'The Wind Rises' is beautiful but conceptually muddled
'Wind' director Hayao Miyazaki has seized on an intriguing idea for his plot but doesn't follow through.
Courtesy of Walt Disney Studios
The great Japanese animator Hayao Miyazaki has said that his new film â€śThe Wind Rises,â€ť will be his last. (It opens for a weekâ€™s Oscar qualifying run before re-opening nationwide in February.) For all sorts of reasons, I hope this is not true.
â€śThe Wind Risesâ€ť takes its title from a poem by Paul Valery that says, â€śThe wind is rising! ... We must try to live!â€ť The filmâ€™s hero is partially based on Jiro Horikoshi, the man who designed the Zero fighter plane that figured in the attack on Pearl Harbor. Miyazaki presents us with a naive young man who is so entranced by aeronautical flight that he never thinks through the dangers that lie in wait. Heâ€™s a â€śpureâ€ť scientist in an impure world. Miyazaki, whose father worked in the aviation industry, shares some of his heroâ€™s naivetĂ©, I think. Heâ€™s in love with the lyric gracefulness of flight, and his movie is visually as beautiful as anything heâ€™s ever done.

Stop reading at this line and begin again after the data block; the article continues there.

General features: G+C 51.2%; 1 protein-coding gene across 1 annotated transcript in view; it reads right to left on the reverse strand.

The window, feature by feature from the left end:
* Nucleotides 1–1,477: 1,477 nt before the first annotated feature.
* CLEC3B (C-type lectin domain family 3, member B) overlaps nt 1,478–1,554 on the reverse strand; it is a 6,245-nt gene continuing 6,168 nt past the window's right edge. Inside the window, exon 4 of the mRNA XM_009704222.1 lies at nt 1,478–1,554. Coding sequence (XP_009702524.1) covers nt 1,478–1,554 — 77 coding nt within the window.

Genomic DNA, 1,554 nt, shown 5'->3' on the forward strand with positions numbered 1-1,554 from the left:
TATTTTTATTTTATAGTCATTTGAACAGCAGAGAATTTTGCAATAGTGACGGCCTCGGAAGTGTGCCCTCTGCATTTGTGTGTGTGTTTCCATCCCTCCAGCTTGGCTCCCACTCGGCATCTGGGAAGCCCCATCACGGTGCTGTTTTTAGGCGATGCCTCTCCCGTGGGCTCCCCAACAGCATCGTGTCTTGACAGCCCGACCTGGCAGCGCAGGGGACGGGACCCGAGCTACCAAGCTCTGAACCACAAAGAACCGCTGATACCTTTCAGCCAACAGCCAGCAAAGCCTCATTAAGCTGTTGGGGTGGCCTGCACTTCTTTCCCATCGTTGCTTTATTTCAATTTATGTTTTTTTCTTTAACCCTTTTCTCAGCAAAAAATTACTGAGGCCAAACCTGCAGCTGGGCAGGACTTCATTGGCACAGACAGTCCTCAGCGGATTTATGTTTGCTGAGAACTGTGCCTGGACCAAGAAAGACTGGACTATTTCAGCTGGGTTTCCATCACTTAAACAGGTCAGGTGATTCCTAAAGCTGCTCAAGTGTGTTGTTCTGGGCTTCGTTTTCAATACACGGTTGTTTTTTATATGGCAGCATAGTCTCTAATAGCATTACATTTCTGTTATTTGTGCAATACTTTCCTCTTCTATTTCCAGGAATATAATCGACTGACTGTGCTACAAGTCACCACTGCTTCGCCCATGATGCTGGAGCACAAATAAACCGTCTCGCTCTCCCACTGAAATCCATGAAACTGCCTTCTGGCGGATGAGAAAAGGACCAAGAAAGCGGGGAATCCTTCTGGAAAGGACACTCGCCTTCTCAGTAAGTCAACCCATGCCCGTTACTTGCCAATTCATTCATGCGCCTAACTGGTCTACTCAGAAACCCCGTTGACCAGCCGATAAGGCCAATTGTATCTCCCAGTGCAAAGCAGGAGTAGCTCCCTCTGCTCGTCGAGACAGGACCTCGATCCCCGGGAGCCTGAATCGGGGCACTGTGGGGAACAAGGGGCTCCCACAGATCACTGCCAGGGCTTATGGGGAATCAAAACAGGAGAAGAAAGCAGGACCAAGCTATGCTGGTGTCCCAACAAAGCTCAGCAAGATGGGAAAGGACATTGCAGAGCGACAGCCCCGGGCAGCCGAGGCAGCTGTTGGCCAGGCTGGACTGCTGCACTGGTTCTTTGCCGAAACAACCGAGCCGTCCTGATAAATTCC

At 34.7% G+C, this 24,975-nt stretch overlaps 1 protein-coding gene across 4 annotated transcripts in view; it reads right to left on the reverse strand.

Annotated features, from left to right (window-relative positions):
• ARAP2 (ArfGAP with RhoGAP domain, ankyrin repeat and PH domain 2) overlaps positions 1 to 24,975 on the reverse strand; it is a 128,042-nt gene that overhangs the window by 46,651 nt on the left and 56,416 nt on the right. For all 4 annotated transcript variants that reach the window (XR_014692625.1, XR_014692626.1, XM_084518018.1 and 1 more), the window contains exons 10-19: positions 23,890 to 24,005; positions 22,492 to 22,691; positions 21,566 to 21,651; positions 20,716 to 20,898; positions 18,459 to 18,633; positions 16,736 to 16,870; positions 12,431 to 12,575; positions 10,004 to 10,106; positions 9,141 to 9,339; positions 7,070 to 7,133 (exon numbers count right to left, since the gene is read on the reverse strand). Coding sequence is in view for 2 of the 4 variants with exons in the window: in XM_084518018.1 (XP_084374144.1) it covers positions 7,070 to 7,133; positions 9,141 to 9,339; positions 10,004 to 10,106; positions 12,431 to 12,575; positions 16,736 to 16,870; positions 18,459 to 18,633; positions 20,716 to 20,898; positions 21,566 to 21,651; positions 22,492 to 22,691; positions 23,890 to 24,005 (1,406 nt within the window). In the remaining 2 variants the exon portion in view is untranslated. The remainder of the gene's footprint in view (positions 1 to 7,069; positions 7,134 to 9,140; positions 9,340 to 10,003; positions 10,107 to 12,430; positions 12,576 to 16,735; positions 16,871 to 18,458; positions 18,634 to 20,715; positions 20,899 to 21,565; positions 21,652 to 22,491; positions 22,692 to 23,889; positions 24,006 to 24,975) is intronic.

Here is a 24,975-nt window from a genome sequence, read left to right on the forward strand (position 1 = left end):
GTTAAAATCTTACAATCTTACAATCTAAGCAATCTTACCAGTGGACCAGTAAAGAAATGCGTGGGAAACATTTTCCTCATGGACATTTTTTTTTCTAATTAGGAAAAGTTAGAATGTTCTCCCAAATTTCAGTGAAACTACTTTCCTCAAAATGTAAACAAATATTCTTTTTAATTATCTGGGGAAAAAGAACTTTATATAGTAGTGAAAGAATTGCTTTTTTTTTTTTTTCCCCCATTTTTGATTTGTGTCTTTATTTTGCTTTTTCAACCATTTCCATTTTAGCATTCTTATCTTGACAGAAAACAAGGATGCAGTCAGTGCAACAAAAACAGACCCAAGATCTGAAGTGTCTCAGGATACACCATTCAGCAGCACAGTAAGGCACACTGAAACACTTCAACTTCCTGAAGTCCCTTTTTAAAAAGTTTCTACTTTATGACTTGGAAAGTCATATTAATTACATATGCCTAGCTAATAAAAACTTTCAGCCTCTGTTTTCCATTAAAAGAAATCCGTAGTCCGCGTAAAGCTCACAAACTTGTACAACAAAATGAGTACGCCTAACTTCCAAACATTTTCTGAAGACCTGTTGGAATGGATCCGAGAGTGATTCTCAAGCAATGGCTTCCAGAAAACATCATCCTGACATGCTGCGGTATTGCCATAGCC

Conceptually, itâ€™s muddled. The collision between poetic fancifulness and grim reality, between peace and war, never falls into focus. Miyazaki has seized on a great theme only to soft-pedal it. Grade: B+ (Rated PG-13 for some disturbing images and smoking.)